The short sale process truly is much like a normal home sale. You still list your home with a Realtor. You then market the property and reduce the price if necessary to get an offer. The big difference is that once you receive an offer on your home, the offer price must be approved by your lender. Once you get an offer, here is what happens:
- A Hardship Letter is drafted by you to send to your lender. This letter includes all financial difficulties that caused the short sale in the first place (divorce, job loss, medical issue, relocation, etc.) The lender can then research these items to make sure the short sale is on the up and up. Along with this Hardship Letter, bank statements, investment accounts, pay stubs and other financial records are also submitted to your lender. This entire package is called the Settlement package.
- Once your paperwork is received by your lender, they will review the settlement package and consider forgiving the remaining loan balance and all expenses. The expenses forgiven include property taxes, real estate commissions and other expenses associated with the closing.
- A Broker Priced Opinion (BPO) will then be ordered by your lender to examine the prices of the home in the market by looking at comparable sold homes to insure that the offer is in line. Please bear in mind that your lender will most likely consider something less than market value because they will be avoiding foreclosure with a short sale which is saving them time and money. So, often times a buyer can get a much better deal on a short sale too!!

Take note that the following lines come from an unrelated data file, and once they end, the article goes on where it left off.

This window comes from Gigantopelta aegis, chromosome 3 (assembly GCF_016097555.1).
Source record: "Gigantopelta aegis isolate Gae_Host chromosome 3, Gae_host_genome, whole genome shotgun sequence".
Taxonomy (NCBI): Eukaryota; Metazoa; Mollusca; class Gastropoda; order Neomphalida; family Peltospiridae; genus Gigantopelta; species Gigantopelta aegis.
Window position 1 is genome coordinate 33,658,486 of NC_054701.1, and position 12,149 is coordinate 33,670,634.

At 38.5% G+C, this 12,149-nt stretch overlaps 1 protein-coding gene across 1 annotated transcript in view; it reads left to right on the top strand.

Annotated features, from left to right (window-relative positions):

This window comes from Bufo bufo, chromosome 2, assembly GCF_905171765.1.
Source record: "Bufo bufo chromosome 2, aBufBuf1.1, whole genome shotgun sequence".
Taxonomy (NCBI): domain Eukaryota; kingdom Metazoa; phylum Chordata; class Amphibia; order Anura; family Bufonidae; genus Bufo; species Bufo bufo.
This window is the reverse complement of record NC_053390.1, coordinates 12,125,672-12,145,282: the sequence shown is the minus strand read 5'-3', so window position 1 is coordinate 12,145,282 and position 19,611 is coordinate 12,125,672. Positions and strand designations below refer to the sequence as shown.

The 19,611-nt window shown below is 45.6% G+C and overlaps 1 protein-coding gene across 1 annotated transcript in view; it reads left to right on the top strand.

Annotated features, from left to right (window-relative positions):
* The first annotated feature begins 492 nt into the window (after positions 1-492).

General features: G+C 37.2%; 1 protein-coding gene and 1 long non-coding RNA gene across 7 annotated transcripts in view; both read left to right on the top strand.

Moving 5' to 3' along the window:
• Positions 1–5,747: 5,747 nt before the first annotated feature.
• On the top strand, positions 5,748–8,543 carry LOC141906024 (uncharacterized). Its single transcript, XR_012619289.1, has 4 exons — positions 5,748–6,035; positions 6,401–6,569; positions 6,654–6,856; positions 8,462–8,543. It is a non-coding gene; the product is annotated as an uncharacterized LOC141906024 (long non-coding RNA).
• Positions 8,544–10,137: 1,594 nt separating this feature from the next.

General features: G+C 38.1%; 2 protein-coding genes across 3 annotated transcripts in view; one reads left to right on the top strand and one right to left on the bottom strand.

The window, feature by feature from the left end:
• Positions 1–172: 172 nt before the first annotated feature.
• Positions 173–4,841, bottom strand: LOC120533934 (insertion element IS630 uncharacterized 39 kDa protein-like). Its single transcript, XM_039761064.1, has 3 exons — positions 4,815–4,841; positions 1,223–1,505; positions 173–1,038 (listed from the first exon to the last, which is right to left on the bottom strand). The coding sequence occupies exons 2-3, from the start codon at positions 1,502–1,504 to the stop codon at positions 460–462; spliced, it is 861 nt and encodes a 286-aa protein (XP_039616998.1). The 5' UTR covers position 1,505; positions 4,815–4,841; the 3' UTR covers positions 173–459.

- The lender then will review the purchase agreement and compare it to the BPO to determine if all is acceptable.
Although they are called short sales the process can be quite lengthy. You will definitely need a good real estate agent, experienced in selling homes short in addition to a lender willing to work with you on the loan and a buyer willing to wait out the process.
Sue Melhorn is a Realtor licensed to sell real estate in New Hampshire and Maine. Her primary service areas are Strafford and Rockingham counties in New Hampshire and York county in Maine. Sue is also Certified Distress Property Expert. She has both the training and expertise to help you sell or buy a home in today’s unpredictable real estate market. Most recently, Sue has been focusing on helping homeowners sell who owe more than their homes are worth. This type of sale is called a Short Sale. If you have questions about how short sales work or about any aspect of the real estate market today, please visit Sue at www.canwesellshort.com or www.seacoasthomesforyou.com.
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